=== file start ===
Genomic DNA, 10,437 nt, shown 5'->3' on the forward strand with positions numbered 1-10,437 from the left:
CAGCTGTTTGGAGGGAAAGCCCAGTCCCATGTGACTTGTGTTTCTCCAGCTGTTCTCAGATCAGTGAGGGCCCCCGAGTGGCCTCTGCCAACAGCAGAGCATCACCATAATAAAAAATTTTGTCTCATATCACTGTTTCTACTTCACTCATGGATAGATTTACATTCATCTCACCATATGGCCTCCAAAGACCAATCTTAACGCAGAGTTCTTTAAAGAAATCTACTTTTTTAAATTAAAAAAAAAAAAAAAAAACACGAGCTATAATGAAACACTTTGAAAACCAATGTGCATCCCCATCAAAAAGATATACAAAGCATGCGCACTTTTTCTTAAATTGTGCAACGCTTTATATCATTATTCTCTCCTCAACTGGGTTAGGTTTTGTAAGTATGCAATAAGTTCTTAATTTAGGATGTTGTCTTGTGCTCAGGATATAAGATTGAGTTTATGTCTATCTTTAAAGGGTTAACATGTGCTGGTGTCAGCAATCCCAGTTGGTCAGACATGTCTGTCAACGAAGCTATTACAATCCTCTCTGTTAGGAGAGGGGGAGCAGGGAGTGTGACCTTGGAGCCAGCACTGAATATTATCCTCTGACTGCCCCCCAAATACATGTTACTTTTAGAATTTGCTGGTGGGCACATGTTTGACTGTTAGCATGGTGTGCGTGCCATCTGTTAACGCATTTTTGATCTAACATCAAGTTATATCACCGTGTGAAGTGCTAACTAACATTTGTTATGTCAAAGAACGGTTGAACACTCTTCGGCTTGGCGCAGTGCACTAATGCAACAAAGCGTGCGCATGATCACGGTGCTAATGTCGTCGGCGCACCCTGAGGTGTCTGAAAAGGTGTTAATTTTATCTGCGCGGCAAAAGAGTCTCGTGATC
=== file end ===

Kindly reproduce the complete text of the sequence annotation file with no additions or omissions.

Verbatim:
Genomic DNA, 10,437 nt, shown 5'->3' on the forward strand with positions numbered 1-10,437 from the left:
CAGCTGTTTGGAGGGAAAGCCCAGTCCCATGTGACTTGTGTTTCTCCAGCTGTTCTCAGATCAGTGAGGGCCCCCGAGTGGCCTCTGCCAACAGCAGAGCATCACCATAATAAAAAATTTTGTCTCATATCACTGTTTCTACTTCACTCATGGATAGATTTACATTCATCTCACCATATGGCCTCCAAAGACCAATCTTAACGCAGAGTTCTTTAAAGAAATCTACTTTTTTAAATTAAAAAAAAAAAAAAAAAACACGAGCTATAATGAAACACTTTGAAAACCAATGTGCATCCCCATCAAAAAGATATACAAAGCATGCGCACTTTTTCTTAAATTGTGCAACGCTTTATATCATTATTCTCTCCTCAACTGGGTTAGGTTTTGTAAGTATGCAATAAGTTCTTAATTTAGGATGTTGTCTTGTGCTCAGGATATAAGATTGAGTTTATGTCTATCTTTAAAGGGTTAACATGTGCTGGTGTCAGCAATCCCAGTTGGTCAGACATGTCTGTCAACGAAGCTATTACAATCCTCTCTGTTAGGAGAGGGGGAGCAGGGAGTGTGACCTTGGAGCCAGCACTGAATATTATCCTCTGACTGCCCCCCAAATACATGTTACTTTTAGAATTTGCTGGTGGGCACATGTTTGACTGTTAGCATGGTGTGCGTGCCATCTGTTAACGCATTTTTGATCTAACATCAAGTTATATCACCGTGTGAAGTGCTAACTAACATTTGTTATGTCAAAGAACGGTTGAACACTCTTCGGCTTGGCGCAGTGCACTAATGCAACAAAGCGTGCGCATGATCACGGTGCTAATGTCGTCGGCGCACCCTGAGGTGTCTGAAAAGGTGTTAATTTTATCTGCGCGGCAAAAGAGTCTCGTGATC